Water bubbles orbiting a knitting needle on the ISS

Astronaut Don Pettit is a national treasure. He's been to space three times—once for a six-month stay on the ISS. On every mission, he's found time to make huge contributions to the public communication of science, including making a series of amazing "Science Saturday" videos and inventing (from spare parts he found lying around the ISS) a system to help the space station take clearer, sharper pictures of the Earth at night.

Pettit went to space with an international crew in December 2011 and is currently in space. This new video—where he demonstrates the way a small electric charge can manipulate the behavior of water droplets in microgravity—is a great addition to his oeuvre!

Thanks for Submitterating, James!

Video Link



  1. I had no idea water did that in zero-g. This almost makes sense of accretion discs and all those thing that never made sense about how exactly planets ever get around to forming out of dispersed dust clouds. Apparently god is a knitter.  :)

    1. Water will also sort of do this right here on the surface of the Earth. On a  dry day when you are running your heat a lot, comb your hair with a plastic comb until  you build up a good static charge. turn the sink on to where you have a very thin continuous stream coming out. hold the comb near the water. You will find you can deflect the stream of water.

      This works only because electric charge is unevenly distributed inside the water molecule. Liquids with even charge distribution can’t be deflected.

        1. He mentions charging the water droplets with the nylon knitting needle, so I think this is charge induced in the water, rather than dipole moment. I could be wrong though. My understanding: The nylon needle held next to the syringe pulls charge into the metal of the syringe by induction. The only source of this charge is the water, resulting in an opposite charge on the water when it is ejected from the syringe.

          I think a dipole moment would be more like a tidal force in this case. The net charge in the water would be zero, but imbalanced in the droplet. So the molecules would all orient with the same facing toward the main knitting needle. I’m not sure what the net charge is on the knitting needle, so I can’t tell whether the O atom or the 2H atoms in the water would be the closest to the needle.  OTOH, the comb experiment mentioned above seems to demonstrate that the dipole forces are larger than I expect.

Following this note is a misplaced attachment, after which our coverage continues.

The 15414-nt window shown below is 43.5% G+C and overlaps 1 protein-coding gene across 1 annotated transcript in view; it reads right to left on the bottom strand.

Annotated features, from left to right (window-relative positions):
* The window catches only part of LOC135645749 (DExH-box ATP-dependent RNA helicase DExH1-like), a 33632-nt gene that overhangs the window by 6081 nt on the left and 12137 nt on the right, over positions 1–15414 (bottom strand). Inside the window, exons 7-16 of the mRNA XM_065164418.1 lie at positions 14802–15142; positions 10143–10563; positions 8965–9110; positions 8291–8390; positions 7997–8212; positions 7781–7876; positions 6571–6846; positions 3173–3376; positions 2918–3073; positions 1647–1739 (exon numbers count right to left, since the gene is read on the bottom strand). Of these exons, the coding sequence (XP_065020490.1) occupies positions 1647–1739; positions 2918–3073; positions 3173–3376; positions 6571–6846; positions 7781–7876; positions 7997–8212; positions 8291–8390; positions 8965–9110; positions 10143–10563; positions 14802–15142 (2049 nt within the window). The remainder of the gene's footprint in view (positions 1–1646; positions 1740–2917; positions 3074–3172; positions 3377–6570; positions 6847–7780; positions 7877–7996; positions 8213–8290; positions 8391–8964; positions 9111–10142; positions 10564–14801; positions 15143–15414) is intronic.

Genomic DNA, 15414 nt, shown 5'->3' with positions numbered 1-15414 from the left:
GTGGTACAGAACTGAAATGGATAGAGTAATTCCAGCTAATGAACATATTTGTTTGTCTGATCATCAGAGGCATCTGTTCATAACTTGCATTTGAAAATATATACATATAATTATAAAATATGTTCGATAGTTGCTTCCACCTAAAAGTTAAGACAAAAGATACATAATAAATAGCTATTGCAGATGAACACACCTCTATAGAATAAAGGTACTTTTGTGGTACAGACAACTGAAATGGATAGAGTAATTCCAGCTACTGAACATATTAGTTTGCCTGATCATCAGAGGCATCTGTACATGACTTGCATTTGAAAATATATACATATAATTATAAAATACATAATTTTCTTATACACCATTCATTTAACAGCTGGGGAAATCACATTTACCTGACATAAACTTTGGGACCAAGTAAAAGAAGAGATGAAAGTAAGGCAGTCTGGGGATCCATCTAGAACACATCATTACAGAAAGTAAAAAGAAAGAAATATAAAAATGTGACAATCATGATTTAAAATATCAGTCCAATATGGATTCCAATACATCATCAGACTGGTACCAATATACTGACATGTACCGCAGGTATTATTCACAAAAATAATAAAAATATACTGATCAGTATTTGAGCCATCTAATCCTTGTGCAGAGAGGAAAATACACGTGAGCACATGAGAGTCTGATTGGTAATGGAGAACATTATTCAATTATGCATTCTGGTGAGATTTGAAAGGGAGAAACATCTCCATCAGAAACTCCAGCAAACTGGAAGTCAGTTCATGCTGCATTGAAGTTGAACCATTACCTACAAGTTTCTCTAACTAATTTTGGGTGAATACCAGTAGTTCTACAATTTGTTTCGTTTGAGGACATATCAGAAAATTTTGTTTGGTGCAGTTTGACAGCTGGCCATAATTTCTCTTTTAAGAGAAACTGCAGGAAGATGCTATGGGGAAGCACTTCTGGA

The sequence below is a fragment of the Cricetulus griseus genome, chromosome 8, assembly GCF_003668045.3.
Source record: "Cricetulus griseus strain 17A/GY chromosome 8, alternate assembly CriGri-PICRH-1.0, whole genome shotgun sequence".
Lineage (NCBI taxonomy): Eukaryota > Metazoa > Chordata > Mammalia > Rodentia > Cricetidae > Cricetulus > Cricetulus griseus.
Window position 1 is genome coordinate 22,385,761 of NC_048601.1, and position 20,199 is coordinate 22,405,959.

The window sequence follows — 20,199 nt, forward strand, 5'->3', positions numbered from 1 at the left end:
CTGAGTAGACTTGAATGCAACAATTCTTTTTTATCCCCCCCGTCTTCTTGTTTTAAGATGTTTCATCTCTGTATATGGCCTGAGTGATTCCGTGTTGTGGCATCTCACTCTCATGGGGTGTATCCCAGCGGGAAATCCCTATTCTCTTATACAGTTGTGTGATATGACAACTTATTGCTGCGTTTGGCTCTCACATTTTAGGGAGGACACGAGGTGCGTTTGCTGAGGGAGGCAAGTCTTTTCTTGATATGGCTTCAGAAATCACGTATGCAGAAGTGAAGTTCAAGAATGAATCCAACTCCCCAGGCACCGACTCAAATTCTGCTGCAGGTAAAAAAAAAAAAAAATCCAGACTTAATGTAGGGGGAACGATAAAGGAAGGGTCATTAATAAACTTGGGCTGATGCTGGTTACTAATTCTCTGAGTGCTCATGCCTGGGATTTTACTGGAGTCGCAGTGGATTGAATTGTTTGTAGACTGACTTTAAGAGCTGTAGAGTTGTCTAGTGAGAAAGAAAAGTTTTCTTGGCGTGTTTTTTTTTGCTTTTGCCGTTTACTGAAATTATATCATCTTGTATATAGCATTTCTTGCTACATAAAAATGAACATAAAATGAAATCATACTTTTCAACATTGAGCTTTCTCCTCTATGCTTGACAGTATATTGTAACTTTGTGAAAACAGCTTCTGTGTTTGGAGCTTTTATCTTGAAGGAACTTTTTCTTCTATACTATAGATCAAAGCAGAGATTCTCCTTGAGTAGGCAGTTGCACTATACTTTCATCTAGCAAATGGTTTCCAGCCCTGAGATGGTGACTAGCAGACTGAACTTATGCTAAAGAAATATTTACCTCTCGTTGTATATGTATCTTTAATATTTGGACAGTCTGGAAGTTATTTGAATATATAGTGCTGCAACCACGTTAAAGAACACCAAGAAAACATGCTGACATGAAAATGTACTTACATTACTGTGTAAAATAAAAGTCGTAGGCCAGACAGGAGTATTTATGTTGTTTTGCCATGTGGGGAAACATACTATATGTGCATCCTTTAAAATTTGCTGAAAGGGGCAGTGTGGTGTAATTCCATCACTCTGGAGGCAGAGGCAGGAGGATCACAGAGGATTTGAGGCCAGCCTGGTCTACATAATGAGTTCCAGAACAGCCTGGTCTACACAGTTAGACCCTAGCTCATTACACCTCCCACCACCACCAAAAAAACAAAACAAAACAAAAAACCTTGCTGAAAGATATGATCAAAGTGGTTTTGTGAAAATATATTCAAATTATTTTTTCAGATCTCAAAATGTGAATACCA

2. I’m a bit surprised he didn’t mention the biggest difference with gravitational force: the smaller particles orbit the needle at a faster speed than the large ones. For gravitation, orbital velocity at a given distance from the central object is constant because the force is proportional to the mass of the orbiting object, which cancels out when calculating the acceleration. In electrostatics the force is proportional to the charge of the orbiting droplet, and apparently his technique (looks like static induction using the nylon needle) creates a charge on the water droplets that decays more slowly than the mass. (i.e., for smaller masses the charge/mass ratio is higher, not that the charge is necessarily constant)

        1. I remember reading somewhere that they were letting plastic knitting needles on.  Plastic stabby things are ok now but you still can’t bring a bottle of water on.

          1. You can still stab someone with a plastic needle,  and if you have the long ones, with a cord in between, you can do more than stab.  Security measures these days are a joke.  I have a story I wish I could share.

  2. Very cool but I could only watch 2 minutes because the only word that was pronounced with an extreme accent was “knitting.” Yes, I’m a knitting snob…

  3. I’d like to also see the opposite – a container of teflon and like-charged particles being repelled  and bouncing around on the inside.

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